And as part of my farewell, I thought it might be useful to share some of the things that have made this departure a great one, and to show that it is possible to leave a company and do that well:

  • A brilliant handover. Hopefully, if you care about your role, your stakeholders, and your responsibilities, you will naturally want to do this. But for me, ensuring a brilliant handover has been paramount. I want to leave a legacy behind, and I care about my team and ensuring they have what they need to keep it all going!
  • Communicate effectively and truthfully with your network. Be transparent about your departure, explaining your reasons and providing clear timelines to ensure everyone can adjust accordingly. Express thanks to colleagues and stakeholders, acknowledging their contributions and keep it positive. Share your future plans if comfortable, and invite your network to stay in touch, ensuring you leave with dignity and maintain the network you’ve worked so hard to build.
  • Make the goodbyes meaningful. Tell people what you have learned from them, and the impact they have had on you. We don’t do this enough – especially in a virtual world where it’s easy to jump on and off calls without giving any meaningful feedback or proper thanks. Perhaps write them a little postcard – something to remember you by.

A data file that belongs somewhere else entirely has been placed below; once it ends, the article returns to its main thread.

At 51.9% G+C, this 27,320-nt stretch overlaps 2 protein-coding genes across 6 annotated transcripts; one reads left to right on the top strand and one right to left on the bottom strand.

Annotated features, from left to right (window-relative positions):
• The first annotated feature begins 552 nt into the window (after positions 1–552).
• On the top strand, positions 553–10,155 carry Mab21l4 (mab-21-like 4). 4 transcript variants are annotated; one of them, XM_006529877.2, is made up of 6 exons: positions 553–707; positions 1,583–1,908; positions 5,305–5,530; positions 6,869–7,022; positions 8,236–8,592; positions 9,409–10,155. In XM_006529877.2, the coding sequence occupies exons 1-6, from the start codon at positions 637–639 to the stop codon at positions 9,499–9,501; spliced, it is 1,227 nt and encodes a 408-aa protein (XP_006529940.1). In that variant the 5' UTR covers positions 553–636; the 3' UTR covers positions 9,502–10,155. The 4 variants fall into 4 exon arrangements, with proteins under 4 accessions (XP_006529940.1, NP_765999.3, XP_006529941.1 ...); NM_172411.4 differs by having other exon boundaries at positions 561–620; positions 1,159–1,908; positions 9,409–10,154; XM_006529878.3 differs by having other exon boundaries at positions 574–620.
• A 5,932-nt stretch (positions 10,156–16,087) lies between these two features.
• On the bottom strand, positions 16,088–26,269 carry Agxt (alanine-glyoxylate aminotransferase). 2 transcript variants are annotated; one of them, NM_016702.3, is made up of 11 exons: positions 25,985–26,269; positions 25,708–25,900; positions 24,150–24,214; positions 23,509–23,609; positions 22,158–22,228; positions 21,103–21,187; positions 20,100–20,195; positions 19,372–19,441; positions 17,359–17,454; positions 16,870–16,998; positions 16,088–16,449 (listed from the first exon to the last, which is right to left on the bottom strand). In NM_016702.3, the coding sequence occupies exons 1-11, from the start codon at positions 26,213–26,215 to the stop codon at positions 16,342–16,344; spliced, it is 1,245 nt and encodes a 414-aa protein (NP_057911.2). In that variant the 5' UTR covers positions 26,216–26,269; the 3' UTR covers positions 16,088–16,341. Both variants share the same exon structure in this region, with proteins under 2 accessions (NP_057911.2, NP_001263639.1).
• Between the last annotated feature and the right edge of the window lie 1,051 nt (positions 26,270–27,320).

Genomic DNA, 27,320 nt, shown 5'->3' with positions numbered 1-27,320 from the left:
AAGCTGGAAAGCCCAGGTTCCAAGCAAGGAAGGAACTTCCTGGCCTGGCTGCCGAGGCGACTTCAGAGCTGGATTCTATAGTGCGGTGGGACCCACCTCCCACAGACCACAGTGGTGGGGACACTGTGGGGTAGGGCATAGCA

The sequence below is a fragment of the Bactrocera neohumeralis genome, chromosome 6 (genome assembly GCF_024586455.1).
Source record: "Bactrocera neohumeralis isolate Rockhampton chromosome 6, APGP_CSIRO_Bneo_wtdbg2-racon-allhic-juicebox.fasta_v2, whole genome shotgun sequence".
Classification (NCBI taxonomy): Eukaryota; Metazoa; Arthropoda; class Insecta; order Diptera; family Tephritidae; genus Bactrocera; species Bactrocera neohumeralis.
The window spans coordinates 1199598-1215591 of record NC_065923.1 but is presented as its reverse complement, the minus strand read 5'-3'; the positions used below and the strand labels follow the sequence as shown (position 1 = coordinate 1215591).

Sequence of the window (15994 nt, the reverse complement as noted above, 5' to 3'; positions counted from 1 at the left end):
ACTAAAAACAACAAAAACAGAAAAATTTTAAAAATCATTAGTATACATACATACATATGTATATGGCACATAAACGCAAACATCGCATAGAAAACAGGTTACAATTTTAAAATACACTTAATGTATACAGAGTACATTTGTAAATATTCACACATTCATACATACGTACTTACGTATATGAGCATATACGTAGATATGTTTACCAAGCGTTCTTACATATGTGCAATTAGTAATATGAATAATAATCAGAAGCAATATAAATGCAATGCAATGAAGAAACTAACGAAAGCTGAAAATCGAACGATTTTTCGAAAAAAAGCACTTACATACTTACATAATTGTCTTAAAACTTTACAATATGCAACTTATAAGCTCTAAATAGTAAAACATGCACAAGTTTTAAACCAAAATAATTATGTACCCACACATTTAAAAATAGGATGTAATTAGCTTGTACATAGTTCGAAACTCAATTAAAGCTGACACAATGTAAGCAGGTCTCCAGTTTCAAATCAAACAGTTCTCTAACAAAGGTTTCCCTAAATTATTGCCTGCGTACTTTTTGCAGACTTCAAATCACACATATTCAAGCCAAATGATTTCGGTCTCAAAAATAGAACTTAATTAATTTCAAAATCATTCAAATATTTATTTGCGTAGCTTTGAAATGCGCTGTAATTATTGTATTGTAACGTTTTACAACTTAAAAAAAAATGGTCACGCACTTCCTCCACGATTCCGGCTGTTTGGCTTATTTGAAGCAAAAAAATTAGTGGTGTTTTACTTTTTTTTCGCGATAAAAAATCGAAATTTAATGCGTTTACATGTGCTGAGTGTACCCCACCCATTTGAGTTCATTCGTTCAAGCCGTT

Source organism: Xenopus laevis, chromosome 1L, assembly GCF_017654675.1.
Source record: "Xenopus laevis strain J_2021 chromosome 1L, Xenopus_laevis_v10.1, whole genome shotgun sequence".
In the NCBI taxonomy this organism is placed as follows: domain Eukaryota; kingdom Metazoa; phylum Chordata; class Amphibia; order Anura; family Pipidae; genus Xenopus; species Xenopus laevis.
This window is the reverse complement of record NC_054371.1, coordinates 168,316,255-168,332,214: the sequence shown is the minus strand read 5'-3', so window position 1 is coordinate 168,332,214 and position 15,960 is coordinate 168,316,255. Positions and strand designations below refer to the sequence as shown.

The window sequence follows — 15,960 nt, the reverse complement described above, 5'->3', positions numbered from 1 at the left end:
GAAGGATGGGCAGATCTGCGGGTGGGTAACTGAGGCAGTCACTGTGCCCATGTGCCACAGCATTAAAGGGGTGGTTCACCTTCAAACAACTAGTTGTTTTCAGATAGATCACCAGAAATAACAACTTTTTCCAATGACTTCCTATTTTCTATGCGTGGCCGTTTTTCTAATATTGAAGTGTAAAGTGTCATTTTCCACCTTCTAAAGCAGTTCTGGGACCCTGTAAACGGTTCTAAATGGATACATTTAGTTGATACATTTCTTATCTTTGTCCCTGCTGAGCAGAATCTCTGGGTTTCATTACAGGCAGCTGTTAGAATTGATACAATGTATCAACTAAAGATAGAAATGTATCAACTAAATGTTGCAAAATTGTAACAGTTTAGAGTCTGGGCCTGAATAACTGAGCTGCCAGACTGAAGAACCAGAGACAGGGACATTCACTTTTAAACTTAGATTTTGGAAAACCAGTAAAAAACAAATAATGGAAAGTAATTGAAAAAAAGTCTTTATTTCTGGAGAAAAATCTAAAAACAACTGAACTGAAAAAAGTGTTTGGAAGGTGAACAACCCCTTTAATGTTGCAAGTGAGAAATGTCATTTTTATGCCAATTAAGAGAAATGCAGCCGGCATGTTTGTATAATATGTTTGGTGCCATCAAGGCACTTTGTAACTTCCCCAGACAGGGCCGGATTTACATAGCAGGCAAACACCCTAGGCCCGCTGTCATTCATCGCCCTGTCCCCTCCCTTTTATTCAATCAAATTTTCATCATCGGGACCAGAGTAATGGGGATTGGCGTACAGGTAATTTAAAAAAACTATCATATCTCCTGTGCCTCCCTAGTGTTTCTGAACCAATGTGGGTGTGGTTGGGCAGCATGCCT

• Say what you want to say before you leave. There has been something special about being on countdown for the last three months of my notice period – knowing that I have a finite amount of time to make my points, be heard, and make a difference. I have been bolder with my words in the last three months than ever before! And I am lucky enough to have an exit interview with my CEO before I go too, so I can hopefully contribute to the company even after I go.
  • Most importantly, have fun with your team. This one has been the most important one for me. This has been one of the most joyful and talented teams I have ever worked with and learned from, and I was determined to spend as much time as possible with them in a meaningful way. That meant a wonderful team connection day back in April and a coworking day in May in BrewDog (highly recommend – they have ice cream and a slide, what’s not to love?).

I hope that’s helpful. I know now that it is possible to leave a role on good terms, and I have joked many times to my team that I am leaving with the door ‘ajar’ – because I genuinely think we should normalise leaving to try new things, to seek new opportunities, and become more aligned with our values with every decision that we make.

Finally, I want to dedicate my final blog to the wonderful team at Ivy House. The most talented bunch of humans I have ever worked with.

Elke, Natalie, Deandra, Lindsay, Clare, Laura, Ollie, Charlotte, Susan, Neil, Bryony, Becks, Emmi, Izzy, Andy, George, Dom – and our wonderful team of thirty-two leadership coaches, thank you for everything.”

[We’re not crying, it’s just been raining on our faces]